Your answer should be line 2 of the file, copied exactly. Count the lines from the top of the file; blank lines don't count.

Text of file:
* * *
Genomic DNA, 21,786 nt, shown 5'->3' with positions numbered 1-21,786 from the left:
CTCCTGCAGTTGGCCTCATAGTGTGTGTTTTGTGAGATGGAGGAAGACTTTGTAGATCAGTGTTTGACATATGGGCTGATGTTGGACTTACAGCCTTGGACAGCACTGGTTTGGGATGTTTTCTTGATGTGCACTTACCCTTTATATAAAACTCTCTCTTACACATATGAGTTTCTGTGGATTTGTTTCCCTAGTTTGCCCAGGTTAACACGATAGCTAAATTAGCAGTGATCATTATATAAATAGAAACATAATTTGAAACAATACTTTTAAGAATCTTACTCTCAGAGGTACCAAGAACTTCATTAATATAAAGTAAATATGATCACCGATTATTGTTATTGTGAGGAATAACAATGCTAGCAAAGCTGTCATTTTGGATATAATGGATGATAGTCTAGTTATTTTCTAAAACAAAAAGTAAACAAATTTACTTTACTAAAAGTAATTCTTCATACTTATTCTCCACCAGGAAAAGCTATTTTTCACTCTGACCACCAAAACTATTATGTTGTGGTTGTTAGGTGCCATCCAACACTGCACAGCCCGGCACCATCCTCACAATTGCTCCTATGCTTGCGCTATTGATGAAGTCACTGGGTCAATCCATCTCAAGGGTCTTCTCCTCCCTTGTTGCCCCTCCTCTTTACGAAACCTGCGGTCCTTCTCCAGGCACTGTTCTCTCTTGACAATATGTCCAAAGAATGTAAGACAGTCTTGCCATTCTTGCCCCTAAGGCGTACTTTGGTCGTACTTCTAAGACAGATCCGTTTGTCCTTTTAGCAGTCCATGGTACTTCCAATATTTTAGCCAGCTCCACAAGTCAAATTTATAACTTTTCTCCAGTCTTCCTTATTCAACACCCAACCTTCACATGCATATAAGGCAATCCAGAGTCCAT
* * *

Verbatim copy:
CTCCTGCAGTTGGCCTCATAGTGTGTGTTTTGTGAGATGGAGGAAGACTTTGTAGATCAGTGTTTGACATATGGGCTGATGTTGGACTTACAGCCTTGGACAGCACTGGTTTGGGATGTTTTCTTGATGTGCACTTACCCTTTATATAAAACTCTCTCTTACACATATGAGTTTCTGTGGATTTGTTTCCCTAGTTTGCCCAGGTTAACACGATAGCTAAATTAGCAGTGATCATTATATAAATAGAAACATAATTTGAAACAATACTTTTAAGAATCTTACTCTCAGAGGTACCAAGAACTTCATTAATATAAAGTAAATATGATCACCGATTATTGTTATTGTGAGGAATAACAATGCTAGCAAAGCTGTCATTTTGGATATAATGGATGATAGTCTAGTTATTTTCTAAAACAAAAAGTAAACAAATTTACTTTACTAAAAGTAATTCTTCATACTTATTCTCCACCAGGAAAAGCTATTTTTCACTCTGACCACCAAAACTATTATGTTGTGGTTGTTAGGTGCCATCCAACACTGCACAGCCCGGCACCATCCTCACAATTGCTCCTATGCTTGCGCTATTGATGAAGTCACTGGGTCAATCCATCTCAAGGGTCTTCTCCTCCCTTGTTGCCCCTCCTCTTTACGAAACCTGCGGTCCTTCTCCAGGCACTGTTCTCTCTTGACAATATGTCCAAAGAATGTAAGACAGTCTTGCCATTCTTGCCCCTAAGGCGTACTTTGGTCGTACTTCTAAGACAGATCCGTTTGTCCTTTTAGCAGTCCATGGTACTTCCAATATTTTAGCCAGCTCCACAAGTCAAATTTATAACTTTTCTCCAGTCTTCCTTATTCAACACCCAACCTTCACATGCATATAAGGCAATCCAGAGTCCAT